RESEARCH REPORTS: 1. "Nuzzling behaviors, such as nose-rubbing among the Copper Eskimo and face-rubbing among the Gahuku Gama of New Guinea, can be regarded as cultural embellishments of infantile behaviors" (Givens 1978:352-53). 2. "The final stage is resolution. In true courtship, the culminating act is copulation" (Burgoon et al. 1989:328). 3. "Ejaculation and orgasm-the climax of sexual excitement-are brought on by a complex interaction of neuronal and hormonal processes, which are still incompletely understood" (LeVay 1993:51).

Sex in outer space. "While NASA officials don't categorically state that there has never been any sexual activity in space, they have consistently drawn a veil over public discussion of such questions." According to NASA spokesman, John Ira Petty, "We consider all aspects of long-duration space flight. Obviously there are various psychological stresses (that crews would have to face), but in terms of experiments in sex in space, that's just not on the agenda" (reported by MSNBC TV, February 24, 2000).

(N.B.: At or about age 12, girls all over the world begin applying makeup to their faces, while boys roll up their sleeves to reveal the biceps brachii of masculine arms. Generation after generation of adolescents dance to the heartbeat of courtship's primal routine. With little regard for logic or reason, they fumble toward a realization that the meaning of life in Nonverbal World is none other than life itself.)

Copyright 1998, 1999, 2000 (David B. Givens/Center for Nonverbal Studies)



Equilibrium signal. An incoming sign received when the body's head is suddenly accelerated, decelerated, or tilted.

Usage: Though we instinctively keep our head stabilized, we enjoy accelerating, dropping, and spinning it as well, e.g., in such sports as auto racing, skiing, sky diving, and surfing. Stimulation of motion sensors in our inner ear is not only pleasurable, but diverts attention away from today's concerns, and tomorrow's fretful worries. In part, this is because older centers of the brain's basal ganglia and cerebellum are engaged, centers in which there is no tomorrow, but only the present moment in time.

Anatomy. Stimulating accelerometers of the inner ear diverts our attention from anxiety and apprehension about the future. The inner ear's utricle and saccule are sensitive to linear acceleration and to gravity, while its three semicircular canals are sensitive to angular and rotational acceleration. Rotation upsets the normal circulation of fluid in the ear's balance loops to make us feel dizzy (Pool 1987:69).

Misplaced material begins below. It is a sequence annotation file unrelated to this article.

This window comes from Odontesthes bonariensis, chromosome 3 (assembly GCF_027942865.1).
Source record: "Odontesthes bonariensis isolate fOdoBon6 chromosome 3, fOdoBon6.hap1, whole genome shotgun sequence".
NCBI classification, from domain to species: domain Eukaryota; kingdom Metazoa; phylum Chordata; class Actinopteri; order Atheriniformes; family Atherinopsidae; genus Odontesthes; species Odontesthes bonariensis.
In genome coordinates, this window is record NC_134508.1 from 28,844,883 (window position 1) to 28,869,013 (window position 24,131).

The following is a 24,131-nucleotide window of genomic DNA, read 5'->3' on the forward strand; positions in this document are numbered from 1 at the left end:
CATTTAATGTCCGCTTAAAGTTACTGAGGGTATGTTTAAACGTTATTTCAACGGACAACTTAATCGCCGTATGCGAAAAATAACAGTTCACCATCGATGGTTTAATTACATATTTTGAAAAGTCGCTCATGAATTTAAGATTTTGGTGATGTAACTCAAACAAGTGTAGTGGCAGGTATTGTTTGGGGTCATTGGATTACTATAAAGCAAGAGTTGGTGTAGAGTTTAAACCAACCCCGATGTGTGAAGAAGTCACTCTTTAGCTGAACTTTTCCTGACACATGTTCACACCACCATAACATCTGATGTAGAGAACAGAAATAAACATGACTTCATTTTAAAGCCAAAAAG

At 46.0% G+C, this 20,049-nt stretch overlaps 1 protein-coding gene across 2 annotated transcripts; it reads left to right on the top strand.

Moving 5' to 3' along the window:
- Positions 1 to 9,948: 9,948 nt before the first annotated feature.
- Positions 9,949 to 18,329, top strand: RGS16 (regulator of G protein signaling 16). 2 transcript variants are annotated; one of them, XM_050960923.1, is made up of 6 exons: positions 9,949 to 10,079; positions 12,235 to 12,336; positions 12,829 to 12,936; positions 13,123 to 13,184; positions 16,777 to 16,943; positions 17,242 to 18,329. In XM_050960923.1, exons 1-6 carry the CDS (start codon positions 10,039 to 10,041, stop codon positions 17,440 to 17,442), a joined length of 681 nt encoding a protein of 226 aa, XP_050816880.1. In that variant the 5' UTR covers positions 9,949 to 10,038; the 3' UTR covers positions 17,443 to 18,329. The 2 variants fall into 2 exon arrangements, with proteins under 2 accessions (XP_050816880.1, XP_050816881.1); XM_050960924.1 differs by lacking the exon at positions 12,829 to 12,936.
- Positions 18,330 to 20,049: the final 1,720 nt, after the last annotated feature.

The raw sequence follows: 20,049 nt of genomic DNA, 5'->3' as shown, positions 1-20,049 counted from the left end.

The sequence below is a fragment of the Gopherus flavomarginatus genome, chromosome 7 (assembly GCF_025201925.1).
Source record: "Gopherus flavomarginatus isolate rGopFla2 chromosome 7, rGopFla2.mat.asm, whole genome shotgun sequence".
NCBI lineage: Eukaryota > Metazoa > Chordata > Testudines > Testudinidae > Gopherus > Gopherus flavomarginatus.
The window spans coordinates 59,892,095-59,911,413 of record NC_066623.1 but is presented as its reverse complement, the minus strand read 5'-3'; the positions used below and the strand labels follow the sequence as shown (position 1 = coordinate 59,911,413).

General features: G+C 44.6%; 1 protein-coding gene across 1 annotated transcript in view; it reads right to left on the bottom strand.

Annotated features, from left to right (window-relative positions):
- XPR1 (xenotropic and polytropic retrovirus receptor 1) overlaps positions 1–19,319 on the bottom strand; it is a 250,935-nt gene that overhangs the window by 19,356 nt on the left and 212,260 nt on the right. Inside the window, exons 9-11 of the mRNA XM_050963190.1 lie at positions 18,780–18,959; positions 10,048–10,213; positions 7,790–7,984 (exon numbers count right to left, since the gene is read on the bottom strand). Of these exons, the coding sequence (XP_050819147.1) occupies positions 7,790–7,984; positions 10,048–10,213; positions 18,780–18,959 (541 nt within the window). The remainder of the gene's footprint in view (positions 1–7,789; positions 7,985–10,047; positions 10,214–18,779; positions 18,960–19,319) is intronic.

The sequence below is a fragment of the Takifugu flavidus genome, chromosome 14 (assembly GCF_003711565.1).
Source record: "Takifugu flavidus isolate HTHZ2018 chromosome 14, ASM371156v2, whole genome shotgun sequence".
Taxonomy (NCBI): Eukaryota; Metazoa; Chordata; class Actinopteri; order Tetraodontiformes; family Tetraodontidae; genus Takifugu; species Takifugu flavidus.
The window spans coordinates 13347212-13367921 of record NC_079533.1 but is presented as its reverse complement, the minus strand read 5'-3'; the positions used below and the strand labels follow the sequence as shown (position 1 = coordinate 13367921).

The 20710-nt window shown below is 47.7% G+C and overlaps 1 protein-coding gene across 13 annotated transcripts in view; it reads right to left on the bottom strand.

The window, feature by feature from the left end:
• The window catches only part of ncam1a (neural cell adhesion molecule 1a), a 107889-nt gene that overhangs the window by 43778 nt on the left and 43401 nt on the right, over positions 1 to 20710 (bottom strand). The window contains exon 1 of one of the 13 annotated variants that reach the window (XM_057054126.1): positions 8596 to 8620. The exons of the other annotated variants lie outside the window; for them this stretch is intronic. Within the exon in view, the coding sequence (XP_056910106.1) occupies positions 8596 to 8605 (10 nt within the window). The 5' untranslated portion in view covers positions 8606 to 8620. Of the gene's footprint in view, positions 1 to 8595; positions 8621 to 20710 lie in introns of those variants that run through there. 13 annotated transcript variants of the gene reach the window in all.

Consumer products I. 1. We consider the illusion of speed thrilling, and find roller coasters (which only kill one or two people a year in the U.S. [Poundstone 1990:124]) scarier than automobiles (which kill 50,000 a year [Wright 1990:263]). The fastest roller coaster in the world (in Gurnee, Illinois) averages only one mile faster than 65 mph, the speed limit of some interstate highways. (N.B.: The average adult coaster has a top speed of only 38 mph [Poundstone 1990:126].) 2. We scream loudest during the initial plunge, which triggers our innate fear-of-falling reflex, as we grasp the bar in front of us tightly with a power grip. We enjoy Magic Mountain's Viper, in Santa Clarita, California, which, from its highest point 188 feet above the earth, carries our head upside-down seven times at speeds up to 70 mph (McFarlan 1990:92).

Consumer products II. To maximize the fear of falling, many take their heads aboard Magic Mountain's FreeFall ride. After waiting in line for up to 45 minutes, their heads drop for 2.5 seconds 90 feet straight down a steel track (Poundstone 1990:131-32).

Consumer products III. After rocking for 70 minutes in rocking chairs, nursing home patients diagnosed with dementia showed up to a one-third reduction in signs of anxiety and depression. According to University of Rochester geriatric nursing researcher, Nancy Watson, "You could see immediately by their faces that they were enjoying themselves."

Courtship. Not only do we rock babies from side to side, but also the adults whom we love as well (see LOVE SIGNALS IV, Hugging).

Freewheeling. Our enjoyment of free body movements through space may be innate (Thorndike 1940).

Neuro-notes. The inner ear's vestibular system, innervated by cranial nerve VIII (vestibulocochlear) senses positions and movements of the head in space.

0 0

Post a comment